Denver lawyer/activist Robert Corry has become the public face of a campaign to overturn the marijuana taxes proposed by the state legislature for adoption on the November ballot. Amendment AA would place a 15 percent excise tax and a 10 percent sales tax on retail marijuana at the state level, with the first $40 million raised going to school construction and the rest for cannabis regulation and education, with a percentage split among counties and cities that will allow retail outlets. It also allows the legislature to bump up the sales tax to 15 percent without voter approval if the taxes aren’t enough to cover costs. Cities and counties are free to add their own excise and/or sales tax.
The No on Proposition AA Campaign has no money to mount an offensive for an election that’s less than six weeks away, so to spread the word, it came up with, so far, two made-for-media events, with the gimmick being a free joint for anyone over 21 who attended. I missed the one in Boulder, but the Denver rally was kind of sad, with a couple hundred people in line dutifully waiting for their free blunt while the TV cameras rolled and Corry and his band of protesters cavorted in front of the cameras. You got the feeling that, had the media not showed up, neither would anyone else except those in line for the freebie.
I give Corry credit for subverting a compliant, perfunctory TV media. Crews came early to Denver Civic Plaza and set up so Corry could arrive in time to deliver his anti-tax message as cameras rolled with the fountain and downtown buildings as a backdrop. It looked like there were a lot of people, but the scene was an odd blend of a Hollywood Robin Hood film and 1970s-era rock festivals. Nothing like feeding the stereotype of the hippie stoner while trying to get your point across.
News reports of the Boulder event noted that the event’s timing couldn’t have been worse, coming in the days while people were still fighting water and trying to save their homes. Adding the message that a free joint could help people who were flooded didn’t make for a particularly appealing pitch. And then, last weekend, Corry was in the news again after being cited for smoking a joint at a Colorado Rockies game. Not the best thing for the public face of a political campaign, even here in Colorado in 2013.
The bigger question is whether Corry and No on Proposition AA is the correct vote. He’s certainly not wrong about the numbers; when city/ county taxes are added, an ounce might be taxed somewhere around 40 percent in places like Boulder, far more than any other so-called “sin tax” in Colorado. And his reasoning includes the classic argument against sumptuary taxes: that making cannabis more expensive by taxing it discriminates against the poor.
In an editorial in The Denver Post, Corry argues that higher taxes are destructive, contrary to the spirit of Amendment 64 and unnecessary except as punishment for using the product itself. “No other product or industry has ever been taxed this high,” he writes.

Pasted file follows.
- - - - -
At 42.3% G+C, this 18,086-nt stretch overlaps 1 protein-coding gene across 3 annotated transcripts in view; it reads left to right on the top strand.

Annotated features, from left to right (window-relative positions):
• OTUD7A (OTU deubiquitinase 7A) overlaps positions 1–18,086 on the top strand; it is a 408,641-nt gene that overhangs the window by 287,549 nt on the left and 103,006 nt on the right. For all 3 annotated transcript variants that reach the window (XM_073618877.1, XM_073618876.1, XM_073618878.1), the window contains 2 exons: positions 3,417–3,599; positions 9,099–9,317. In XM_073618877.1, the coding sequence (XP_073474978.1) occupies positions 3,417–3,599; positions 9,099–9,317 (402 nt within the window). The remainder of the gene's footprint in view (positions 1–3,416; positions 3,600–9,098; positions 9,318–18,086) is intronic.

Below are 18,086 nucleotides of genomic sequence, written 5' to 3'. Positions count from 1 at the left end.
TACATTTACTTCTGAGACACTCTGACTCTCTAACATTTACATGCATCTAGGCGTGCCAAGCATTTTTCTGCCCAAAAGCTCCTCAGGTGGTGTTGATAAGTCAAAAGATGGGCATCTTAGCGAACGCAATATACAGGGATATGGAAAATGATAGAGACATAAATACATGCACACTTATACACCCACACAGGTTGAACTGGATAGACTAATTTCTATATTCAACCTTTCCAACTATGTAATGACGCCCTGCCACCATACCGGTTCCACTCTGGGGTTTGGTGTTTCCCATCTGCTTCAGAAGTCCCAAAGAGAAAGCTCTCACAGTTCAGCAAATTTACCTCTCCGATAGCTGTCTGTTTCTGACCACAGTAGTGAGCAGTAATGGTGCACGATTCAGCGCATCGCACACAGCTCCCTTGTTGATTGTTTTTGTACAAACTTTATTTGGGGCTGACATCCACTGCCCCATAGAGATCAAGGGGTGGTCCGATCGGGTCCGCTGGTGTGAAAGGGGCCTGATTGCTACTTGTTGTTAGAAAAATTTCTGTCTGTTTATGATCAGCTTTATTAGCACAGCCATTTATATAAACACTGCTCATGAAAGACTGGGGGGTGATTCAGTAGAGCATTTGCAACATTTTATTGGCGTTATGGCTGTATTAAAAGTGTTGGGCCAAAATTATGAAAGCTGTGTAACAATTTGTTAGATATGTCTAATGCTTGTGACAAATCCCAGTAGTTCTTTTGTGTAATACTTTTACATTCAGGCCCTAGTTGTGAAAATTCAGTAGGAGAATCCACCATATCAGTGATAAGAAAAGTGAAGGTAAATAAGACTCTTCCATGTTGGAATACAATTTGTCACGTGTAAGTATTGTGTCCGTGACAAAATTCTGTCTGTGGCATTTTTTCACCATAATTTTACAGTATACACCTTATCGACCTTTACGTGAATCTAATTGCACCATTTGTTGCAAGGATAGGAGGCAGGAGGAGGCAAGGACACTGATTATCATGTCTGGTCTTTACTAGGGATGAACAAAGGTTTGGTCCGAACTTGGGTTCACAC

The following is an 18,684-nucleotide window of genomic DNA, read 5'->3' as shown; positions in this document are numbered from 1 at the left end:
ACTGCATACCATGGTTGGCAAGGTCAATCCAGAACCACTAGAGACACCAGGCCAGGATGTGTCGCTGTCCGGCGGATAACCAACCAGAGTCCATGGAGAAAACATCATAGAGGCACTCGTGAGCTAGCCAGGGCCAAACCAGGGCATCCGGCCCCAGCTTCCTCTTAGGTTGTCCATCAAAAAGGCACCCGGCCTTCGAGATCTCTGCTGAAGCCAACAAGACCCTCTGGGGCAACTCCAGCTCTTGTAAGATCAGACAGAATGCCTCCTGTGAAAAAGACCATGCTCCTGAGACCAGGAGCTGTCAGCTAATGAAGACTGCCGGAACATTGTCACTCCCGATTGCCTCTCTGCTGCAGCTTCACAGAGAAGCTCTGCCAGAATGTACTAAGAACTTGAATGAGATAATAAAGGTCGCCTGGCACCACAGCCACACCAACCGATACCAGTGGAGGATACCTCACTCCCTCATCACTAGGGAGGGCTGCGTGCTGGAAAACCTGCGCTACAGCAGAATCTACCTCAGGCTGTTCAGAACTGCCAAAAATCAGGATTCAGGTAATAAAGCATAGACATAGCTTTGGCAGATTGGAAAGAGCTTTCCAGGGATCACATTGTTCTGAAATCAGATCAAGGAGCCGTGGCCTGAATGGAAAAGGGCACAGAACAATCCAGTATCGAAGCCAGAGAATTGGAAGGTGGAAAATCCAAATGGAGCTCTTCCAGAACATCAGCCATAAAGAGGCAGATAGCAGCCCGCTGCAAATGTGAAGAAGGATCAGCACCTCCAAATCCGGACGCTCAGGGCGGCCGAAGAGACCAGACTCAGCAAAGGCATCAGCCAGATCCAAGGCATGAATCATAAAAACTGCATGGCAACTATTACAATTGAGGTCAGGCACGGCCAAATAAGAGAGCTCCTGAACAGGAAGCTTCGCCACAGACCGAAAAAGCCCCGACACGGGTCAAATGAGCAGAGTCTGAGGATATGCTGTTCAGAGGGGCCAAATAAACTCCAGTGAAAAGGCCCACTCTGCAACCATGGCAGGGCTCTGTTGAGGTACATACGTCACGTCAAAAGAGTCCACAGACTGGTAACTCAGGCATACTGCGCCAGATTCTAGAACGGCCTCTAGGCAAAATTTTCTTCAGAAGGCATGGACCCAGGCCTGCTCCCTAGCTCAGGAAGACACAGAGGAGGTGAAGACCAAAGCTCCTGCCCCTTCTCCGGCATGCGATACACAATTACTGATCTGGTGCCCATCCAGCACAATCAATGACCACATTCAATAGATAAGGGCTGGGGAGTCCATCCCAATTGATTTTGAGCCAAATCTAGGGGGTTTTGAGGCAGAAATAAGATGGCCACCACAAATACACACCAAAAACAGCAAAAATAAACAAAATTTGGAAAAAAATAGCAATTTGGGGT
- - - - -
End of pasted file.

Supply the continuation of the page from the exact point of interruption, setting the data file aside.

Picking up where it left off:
I strongly believe that cannabis legalization should pay its own way. I liked Amendment 64’s requirement that the first $40 million every year goes to school buildings, and I want to assure that the state has the money to pay for Amendment 64.
But the legislature’s proposal for taxes on cannabis seems less than reasonable. Proponents sometimes forget that 45 percent of voters, and many in the legislature, too, were and are still against Amendment 64. Before they finally settled down to the business of writing the regulations, some legislators tried to have the law negated, and there are still some who are only doing this because they have to. That’s also evidenced by the growing number of counties and municipalities banning sales, some without voter approval, although once sales begin, that might change.
According to the amendment language, the Department of Revenue, with a 2013 budget of $5 million, will develop a computer system and hire staff to collect, monitor and enforce retail marijuana taxes, estimated to cost $4.2 million in the first year and $1.3 million annually thereafter. The department is expected to add approximately 22 new staff members.
The state estimates there will be almost $67 million in excise and sales taxes for fiscal year 2014, with the first $27.5 million going to schools and about $6 million split between counties and cities. That leaves roughly $34 million to regulate and educate. State sales tax is 2.9 percent, which translates to another $11.5 million, and I’m not sure where all that money is going. I’m all for cannabis paying its own way, but gouging consumers for taxes isn’t in the spirit of Amendment 64, either.
Should marijuana be taxed? Of course it should, but not for anything more than regulation/education and schools as outlined in Amendment 64. I want to support Amendment AA, but the state will need to better explain what it’s going to do with the money it estimates it will receive from retail sales taxes before it gets my vote.
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